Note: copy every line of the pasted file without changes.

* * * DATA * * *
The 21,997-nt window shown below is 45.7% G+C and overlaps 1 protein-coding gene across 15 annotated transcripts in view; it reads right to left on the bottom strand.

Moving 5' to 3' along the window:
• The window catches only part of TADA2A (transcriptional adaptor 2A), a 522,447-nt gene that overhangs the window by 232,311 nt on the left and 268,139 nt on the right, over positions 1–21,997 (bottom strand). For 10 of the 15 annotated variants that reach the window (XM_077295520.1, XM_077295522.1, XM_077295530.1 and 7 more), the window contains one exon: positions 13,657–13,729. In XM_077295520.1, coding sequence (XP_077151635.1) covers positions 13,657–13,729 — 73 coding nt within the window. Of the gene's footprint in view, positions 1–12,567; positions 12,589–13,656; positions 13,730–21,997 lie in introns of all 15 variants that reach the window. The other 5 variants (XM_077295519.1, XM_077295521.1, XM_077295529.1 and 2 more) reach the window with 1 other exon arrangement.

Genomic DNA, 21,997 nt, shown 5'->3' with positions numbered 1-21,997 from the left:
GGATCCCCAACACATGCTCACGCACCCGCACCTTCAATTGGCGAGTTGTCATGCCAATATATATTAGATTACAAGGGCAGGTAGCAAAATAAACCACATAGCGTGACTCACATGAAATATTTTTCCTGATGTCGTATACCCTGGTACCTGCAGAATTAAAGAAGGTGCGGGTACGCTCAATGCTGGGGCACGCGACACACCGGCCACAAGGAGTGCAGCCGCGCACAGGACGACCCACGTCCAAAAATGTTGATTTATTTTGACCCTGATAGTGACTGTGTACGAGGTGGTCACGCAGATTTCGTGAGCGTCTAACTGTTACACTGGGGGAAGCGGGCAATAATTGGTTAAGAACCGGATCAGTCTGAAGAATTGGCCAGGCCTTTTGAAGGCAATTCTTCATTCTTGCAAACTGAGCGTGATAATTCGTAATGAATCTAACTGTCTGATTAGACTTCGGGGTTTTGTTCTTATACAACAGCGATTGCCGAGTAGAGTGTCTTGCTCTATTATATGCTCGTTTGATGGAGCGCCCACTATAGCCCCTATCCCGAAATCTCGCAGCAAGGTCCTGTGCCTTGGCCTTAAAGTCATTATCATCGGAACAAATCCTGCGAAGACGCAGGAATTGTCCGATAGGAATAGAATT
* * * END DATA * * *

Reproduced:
The 21,997-nt window shown below is 45.7% G+C and overlaps 1 protein-coding gene across 15 annotated transcripts in view; it reads right to left on the bottom strand.

Moving 5' to 3' along the window:
• The window catches only part of TADA2A (transcriptional adaptor 2A), a 522,447-nt gene that overhangs the window by 232,311 nt on the left and 268,139 nt on the right, over positions 1–21,997 (bottom strand). For 10 of the 15 annotated variants that reach the window (XM_077295520.1, XM_077295522.1, XM_077295530.1 and 7 more), the window contains one exon: positions 13,657–13,729. In XM_077295520.1, coding sequence (XP_077151635.1) covers positions 13,657–13,729 — 73 coding nt within the window. Of the gene's footprint in view, positions 1–12,567; positions 12,589–13,656; positions 13,730–21,997 lie in introns of all 15 variants that reach the window. The other 5 variants (XM_077295519.1, XM_077295521.1, XM_077295529.1 and 2 more) reach the window with 1 other exon arrangement.

Genomic DNA, 21,997 nt, shown 5'->3' with positions numbered 1-21,997 from the left:
GGATCCCCAACACATGCTCACGCACCCGCACCTTCAATTGGCGAGTTGTCATGCCAATATATATTAGATTACAAGGGCAGGTAGCAAAATAAACCACATAGCGTGACTCACATGAAATATTTTTCCTGATGTCGTATACCCTGGTACCTGCAGAATTAAAGAAGGTGCGGGTACGCTCAATGCTGGGGCACGCGACACACCGGCCACAAGGAGTGCAGCCGCGCACAGGACGACCCACGTCCAAAAATGTTGATTTATTTTGACCCTGATAGTGACTGTGTACGAGGTGGTCACGCAGATTTCGTGAGCGTCTAACTGTTACACTGGGGGAAGCGGGCAATAATTGGTTAAGAACCGGATCAGTCTGAAGAATTGGCCAGGCCTTTTGAAGGCAATTCTTCATTCTTGCAAACTGAGCGTGATAATTCGTAATGAATCTAACTGTCTGATTAGACTTCGGGGTTTTGTTCTTATACAACAGCGATTGCCGAGTAGAGTGTCTTGCTCTATTATATGCTCGTTTGATGGAGCGCCCACTATAGCCCCTATCCCGAAATCTCGCAGCAAGGTCCTGTGCCTTGGCCTTAAAGTCATTATCATCGGAACAAATCCTGCGAAGACGCAGGAATTGTCCGATAGGAATAGAATT